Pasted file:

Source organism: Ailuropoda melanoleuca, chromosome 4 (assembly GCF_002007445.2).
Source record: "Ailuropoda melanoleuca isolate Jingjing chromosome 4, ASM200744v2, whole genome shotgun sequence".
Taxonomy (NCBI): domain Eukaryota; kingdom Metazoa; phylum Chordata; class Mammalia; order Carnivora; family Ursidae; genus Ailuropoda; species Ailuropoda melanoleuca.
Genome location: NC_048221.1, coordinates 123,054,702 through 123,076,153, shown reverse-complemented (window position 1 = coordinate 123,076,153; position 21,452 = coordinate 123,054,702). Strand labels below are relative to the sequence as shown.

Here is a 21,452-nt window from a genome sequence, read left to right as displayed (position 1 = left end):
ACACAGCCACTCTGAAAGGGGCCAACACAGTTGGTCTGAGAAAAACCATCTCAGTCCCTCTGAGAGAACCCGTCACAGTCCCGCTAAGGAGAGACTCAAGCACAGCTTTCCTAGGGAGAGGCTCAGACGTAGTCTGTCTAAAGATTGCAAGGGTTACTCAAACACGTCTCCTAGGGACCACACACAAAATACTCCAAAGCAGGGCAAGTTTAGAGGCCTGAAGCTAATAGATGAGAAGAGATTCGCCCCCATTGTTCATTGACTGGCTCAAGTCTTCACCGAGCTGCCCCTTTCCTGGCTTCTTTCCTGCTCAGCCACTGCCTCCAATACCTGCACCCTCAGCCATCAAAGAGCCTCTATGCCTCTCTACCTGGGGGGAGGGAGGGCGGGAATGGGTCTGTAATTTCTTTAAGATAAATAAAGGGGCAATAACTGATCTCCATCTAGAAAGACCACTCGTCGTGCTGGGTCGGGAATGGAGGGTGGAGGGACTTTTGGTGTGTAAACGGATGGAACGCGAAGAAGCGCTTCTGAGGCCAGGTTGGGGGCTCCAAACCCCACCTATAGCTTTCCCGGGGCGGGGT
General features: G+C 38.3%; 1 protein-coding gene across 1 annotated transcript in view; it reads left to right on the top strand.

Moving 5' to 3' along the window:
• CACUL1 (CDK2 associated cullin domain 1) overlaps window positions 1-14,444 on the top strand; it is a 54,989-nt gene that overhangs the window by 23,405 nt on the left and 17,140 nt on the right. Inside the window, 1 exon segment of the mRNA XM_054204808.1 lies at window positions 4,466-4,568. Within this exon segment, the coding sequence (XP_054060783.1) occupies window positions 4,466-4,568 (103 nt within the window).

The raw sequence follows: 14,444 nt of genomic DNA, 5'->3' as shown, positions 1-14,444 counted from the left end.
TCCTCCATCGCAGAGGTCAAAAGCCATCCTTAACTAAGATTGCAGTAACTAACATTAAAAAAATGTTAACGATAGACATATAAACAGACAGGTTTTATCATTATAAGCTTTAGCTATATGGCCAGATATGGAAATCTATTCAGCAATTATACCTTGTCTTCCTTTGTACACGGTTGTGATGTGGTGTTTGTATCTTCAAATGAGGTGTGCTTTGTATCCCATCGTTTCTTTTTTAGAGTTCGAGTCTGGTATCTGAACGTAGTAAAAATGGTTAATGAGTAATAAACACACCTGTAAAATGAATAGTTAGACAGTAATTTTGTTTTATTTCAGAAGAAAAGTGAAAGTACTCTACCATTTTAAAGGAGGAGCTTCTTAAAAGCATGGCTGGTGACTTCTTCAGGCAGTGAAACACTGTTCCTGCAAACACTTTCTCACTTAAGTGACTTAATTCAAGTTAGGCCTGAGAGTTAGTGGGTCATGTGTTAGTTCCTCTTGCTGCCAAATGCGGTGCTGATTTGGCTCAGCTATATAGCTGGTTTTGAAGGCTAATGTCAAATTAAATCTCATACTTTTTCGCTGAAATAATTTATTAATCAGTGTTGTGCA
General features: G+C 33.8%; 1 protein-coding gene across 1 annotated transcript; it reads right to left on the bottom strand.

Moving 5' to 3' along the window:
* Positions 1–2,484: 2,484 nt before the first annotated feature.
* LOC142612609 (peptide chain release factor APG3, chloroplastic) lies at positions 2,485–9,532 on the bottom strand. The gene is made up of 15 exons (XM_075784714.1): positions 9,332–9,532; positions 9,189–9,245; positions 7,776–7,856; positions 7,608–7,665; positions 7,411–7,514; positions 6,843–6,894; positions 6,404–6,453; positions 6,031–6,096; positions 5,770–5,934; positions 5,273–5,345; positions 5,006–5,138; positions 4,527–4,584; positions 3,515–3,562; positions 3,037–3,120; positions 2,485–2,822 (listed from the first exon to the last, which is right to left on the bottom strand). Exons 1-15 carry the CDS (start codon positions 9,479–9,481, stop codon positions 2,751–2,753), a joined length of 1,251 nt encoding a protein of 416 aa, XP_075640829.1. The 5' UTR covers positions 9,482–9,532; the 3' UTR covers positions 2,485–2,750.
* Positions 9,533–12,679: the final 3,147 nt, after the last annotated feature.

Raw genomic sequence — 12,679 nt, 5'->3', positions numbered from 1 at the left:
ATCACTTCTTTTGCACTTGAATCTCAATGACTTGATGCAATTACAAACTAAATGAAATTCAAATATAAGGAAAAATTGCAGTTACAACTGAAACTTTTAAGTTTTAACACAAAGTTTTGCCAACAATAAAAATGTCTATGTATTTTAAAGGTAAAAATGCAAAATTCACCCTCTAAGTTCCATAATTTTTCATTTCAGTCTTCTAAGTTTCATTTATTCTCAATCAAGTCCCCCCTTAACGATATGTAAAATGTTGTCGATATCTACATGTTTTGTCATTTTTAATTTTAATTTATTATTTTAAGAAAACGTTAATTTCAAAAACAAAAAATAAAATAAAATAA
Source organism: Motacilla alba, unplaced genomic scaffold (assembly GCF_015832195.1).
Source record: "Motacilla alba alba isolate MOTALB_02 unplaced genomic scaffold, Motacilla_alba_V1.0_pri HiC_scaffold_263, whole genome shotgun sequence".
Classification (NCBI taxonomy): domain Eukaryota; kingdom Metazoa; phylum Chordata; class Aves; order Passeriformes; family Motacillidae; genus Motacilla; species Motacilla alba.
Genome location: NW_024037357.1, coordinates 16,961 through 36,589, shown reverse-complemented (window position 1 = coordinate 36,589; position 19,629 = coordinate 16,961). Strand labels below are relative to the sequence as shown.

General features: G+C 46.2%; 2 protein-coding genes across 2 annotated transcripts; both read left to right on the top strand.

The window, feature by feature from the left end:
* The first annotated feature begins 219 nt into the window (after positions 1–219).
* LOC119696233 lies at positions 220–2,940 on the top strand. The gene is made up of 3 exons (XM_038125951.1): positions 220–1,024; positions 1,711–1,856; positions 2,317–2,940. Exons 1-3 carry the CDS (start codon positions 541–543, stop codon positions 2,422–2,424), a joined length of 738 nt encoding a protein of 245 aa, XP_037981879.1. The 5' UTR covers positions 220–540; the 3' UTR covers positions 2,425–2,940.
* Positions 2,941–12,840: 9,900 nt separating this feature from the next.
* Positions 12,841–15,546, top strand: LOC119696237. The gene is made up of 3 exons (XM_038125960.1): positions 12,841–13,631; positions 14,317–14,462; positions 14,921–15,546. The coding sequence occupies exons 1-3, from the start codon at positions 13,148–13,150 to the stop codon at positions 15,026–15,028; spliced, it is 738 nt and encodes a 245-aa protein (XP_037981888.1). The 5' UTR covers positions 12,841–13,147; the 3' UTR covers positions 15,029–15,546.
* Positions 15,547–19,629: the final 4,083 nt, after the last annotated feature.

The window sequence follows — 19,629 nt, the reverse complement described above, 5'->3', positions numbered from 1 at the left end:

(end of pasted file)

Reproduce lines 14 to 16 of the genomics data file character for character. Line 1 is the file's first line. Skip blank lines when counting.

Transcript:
* Positions 1–2,484: 2,484 nt before the first annotated feature.
* LOC142612609 (peptide chain release factor APG3, chloroplastic) lies at positions 2,485–9,532 on the bottom strand. The gene is made up of 15 exons (XM_075784714.1): positions 9,332–9,532; positions 9,189–9,245; positions 7,776–7,856; positions 7,608–7,665; positions 7,411–7,514; positions 6,843–6,894; positions 6,404–6,453; positions 6,031–6,096; positions 5,770–5,934; positions 5,273–5,345; positions 5,006–5,138; positions 4,527–4,584; positions 3,515–3,562; positions 3,037–3,120; positions 2,485–2,822 (listed from the first exon to the last, which is right to left on the bottom strand). Exons 1-15 carry the CDS (start codon positions 9,479–9,481, stop codon positions 2,751–2,753), a joined length of 1,251 nt encoding a protein of 416 aa, XP_075640829.1. The 5' UTR covers positions 9,482–9,532; the 3' UTR covers positions 2,485–2,750.
* Positions 9,533–12,679: the final 3,147 nt, after the last annotated feature.